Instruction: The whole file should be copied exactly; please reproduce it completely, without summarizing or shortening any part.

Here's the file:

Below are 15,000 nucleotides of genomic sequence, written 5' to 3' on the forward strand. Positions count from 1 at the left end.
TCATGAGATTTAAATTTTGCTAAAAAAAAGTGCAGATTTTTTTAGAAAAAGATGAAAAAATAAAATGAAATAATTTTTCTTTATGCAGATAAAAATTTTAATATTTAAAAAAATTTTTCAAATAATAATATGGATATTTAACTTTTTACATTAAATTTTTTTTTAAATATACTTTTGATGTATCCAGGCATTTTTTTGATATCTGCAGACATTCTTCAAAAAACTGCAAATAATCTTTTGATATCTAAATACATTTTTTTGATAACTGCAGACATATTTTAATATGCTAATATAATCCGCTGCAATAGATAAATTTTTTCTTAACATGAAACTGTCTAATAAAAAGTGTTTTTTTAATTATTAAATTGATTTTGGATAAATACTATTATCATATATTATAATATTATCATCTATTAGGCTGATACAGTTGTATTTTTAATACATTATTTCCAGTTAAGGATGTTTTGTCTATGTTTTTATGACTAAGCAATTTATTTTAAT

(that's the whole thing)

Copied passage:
Below are 15,000 nucleotides of genomic sequence, written 5' to 3' on the forward strand. Positions count from 1 at the left end.
TCATGAGATTTAAATTTTGCTAAAAAAAAGTGCAGATTTTTTTAGAAAAAGATGAAAAAATAAAATGAAATAATTTTTCTTTATGCAGATAAAAATTTTAATATTTAAAAAAATTTTTCAAATAATAATATGGATATTTAACTTTTTACATTAAATTTTTTTTTAAATATACTTTTGATGTATCCAGGCATTTTTTTGATATCTGCAGACATTCTTCAAAAAACTGCAAATAATCTTTTGATATCTAAATACATTTTTTTGATAACTGCAGACATATTTTAATATGCTAATATAATCCGCTGCAATAGATAAATTTTTTCTTAACATGAAACTGTCTAATAAAAAGTGTTTTTTTAATTATTAAATTGATTTTGGATAAATACTATTATCATATATTATAATATTATCATCTATTAGGCTGATACAGTTGTATTTTTAATACATTATTTCCAGTTAAGGATGTTTTGTCTATGTTTTTATGACTAAGCAATTTATTTTAAT